James Thomson McDade

 

1915 James Thomson wmWhen James Thomson McDade was born on December 3, 1888, in Stair, Ayrshire, his father, John, was 41 and his mother, Helen, was 34. In 1891 they lived in Hamilton.

James’ father John Thomas passed away on January 28, 1893, in Paisley, Renfrewshire, at the age of 46. For a short time at the turn of the 20th Century, he lived with his mother and stepfather at 3 Bairds Rows, Blantyre.

He married Mary Ann Rogers on April 21, 1911, in Hamilton, Lanarkshire when he was 22 years old. They had two children during their marriage. A Miner, he married Mary Rodgers, and they moved with the job to Udston Square in Hamilton.

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He joined the 10th Battalion the Highland Light Infantry. Number 1635 and became a corporal. On the 25th September 1915 he was engaged in the battle of Loos.

James was killed in Loos, Nord-Pas-de-Calais, France, at the age of 26. He was listed as “Killed missing in action”. He is remembered on the War Memorial at High Blantyre Cemetery.

Bill Duncan, who sent me this photo told me, “With the help of the War Graves Commision and the German War Graves Commission we gained a little more information. His medals were discovered in an old rusty tin box after being lost for 70 years by a relative in America.”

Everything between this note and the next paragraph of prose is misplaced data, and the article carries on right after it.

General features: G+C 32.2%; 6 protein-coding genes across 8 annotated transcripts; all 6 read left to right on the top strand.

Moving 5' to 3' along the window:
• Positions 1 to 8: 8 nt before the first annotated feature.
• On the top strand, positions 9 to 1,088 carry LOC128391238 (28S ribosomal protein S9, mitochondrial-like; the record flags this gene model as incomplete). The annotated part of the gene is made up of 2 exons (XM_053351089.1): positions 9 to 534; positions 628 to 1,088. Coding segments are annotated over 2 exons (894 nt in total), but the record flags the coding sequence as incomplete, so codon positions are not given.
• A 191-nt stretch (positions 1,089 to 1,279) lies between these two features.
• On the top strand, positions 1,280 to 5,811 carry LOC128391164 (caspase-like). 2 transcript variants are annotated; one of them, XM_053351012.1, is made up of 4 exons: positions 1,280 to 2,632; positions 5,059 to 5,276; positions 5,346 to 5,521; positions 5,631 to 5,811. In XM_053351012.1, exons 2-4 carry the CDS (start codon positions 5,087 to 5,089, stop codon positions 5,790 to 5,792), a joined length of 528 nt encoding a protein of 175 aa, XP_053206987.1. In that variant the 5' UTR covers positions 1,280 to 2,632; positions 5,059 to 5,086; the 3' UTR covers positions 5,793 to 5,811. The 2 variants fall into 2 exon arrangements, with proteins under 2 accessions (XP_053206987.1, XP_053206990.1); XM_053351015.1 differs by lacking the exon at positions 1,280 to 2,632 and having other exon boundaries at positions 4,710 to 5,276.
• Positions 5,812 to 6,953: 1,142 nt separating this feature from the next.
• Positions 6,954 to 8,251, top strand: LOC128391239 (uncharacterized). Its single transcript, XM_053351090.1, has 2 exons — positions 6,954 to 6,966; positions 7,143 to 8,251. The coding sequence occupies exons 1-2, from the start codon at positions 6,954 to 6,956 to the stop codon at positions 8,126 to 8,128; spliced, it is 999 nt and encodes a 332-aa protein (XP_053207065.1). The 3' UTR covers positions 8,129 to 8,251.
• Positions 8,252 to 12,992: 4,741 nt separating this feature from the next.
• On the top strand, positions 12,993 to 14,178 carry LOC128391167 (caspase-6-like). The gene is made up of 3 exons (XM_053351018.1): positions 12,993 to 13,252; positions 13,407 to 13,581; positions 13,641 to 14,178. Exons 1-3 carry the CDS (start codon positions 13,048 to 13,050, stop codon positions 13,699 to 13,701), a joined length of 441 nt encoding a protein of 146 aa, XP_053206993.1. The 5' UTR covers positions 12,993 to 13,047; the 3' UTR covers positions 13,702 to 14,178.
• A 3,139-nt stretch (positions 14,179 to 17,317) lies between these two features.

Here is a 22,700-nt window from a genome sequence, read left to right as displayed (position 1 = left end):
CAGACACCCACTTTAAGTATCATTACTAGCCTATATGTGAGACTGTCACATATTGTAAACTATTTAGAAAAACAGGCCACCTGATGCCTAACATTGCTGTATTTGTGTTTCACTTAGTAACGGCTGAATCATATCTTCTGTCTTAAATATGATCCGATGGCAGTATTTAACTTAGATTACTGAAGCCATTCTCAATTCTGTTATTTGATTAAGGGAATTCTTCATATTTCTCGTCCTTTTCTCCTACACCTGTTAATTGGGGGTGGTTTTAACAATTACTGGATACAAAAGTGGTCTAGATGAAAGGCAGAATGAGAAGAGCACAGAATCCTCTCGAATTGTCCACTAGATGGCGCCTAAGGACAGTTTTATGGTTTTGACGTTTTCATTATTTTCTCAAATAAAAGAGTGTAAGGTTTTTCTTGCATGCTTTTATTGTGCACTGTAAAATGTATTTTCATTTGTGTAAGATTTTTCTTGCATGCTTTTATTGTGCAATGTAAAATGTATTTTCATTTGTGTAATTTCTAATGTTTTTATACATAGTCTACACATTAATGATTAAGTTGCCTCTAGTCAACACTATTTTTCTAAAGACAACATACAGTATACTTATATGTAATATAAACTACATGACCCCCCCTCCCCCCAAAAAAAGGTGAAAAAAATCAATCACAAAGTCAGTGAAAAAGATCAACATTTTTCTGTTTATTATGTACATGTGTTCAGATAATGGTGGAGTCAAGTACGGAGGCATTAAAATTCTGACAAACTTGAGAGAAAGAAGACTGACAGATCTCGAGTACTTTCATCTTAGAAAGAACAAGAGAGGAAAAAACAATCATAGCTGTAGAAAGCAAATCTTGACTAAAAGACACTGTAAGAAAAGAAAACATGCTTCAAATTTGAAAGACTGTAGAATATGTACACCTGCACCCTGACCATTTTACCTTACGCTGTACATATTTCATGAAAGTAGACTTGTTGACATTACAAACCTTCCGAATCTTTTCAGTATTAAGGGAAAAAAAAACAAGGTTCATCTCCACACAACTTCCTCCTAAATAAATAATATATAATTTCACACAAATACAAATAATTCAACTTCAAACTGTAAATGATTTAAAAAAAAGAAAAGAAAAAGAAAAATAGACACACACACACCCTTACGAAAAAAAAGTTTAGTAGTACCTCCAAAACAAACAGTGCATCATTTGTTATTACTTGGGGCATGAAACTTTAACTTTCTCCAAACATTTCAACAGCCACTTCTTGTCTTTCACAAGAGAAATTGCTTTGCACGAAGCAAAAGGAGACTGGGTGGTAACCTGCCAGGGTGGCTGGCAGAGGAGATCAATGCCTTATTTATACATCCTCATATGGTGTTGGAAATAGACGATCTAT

Taken on that very day of the death of James, this photo of Loos shows British soldiers advancing through a gas cloud.

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This got me thinking of another WW1 Blantyre soldier also of the name James Thomson. The other James was part of the Royal Scots Fusiliers, 7th Battalion, who died at Flanders on 28th February 1916.

Both men are remembered today, on remembrance day.

On social media:

Jean Boyd My Gt uncle Peter Johnstone was also killed in Action at the Battle of Loos on the 25th Sept 1915 he was 21 years old, like many souls he has no known grave, he is remembered with honour on panel 117 at Loos Memorial France
Bill Hunter It is nice to see that additional work has been carried out with regards to James. It took me many years to find out about James. There were no photos or anything else. Even the Regiment name I was given was incorrect. But eventually it all came together. I traced a member of family still in the USA who furnished me with the Photo of James and Mary and the children. Later I was attending a dinner when I got into conversation with a French Count, who told me that he sat on the German and Commonwealth War Graves Commision’s and he told me that at times the Germans would bury the British War dead when they over run the British Trenches. A Barvairian Regiment was at Loos and they searched there Archives but unfortunatley they had not buried any of the British killed at Loos. It is possible that Burial Parties removed the ID tags (as there were only one) to record the deaths and when it came to the actual burial they could not identify anyone because of the tags being removed and that many were buried as Known only to God. The photos of the medals etc. again were sent from the USA. An elderly relative had died and when clearing out the house the Medals were found in an old rusty tin. The family now have them on display. James was my Grand Uncle.

Bill Hunter's photo.

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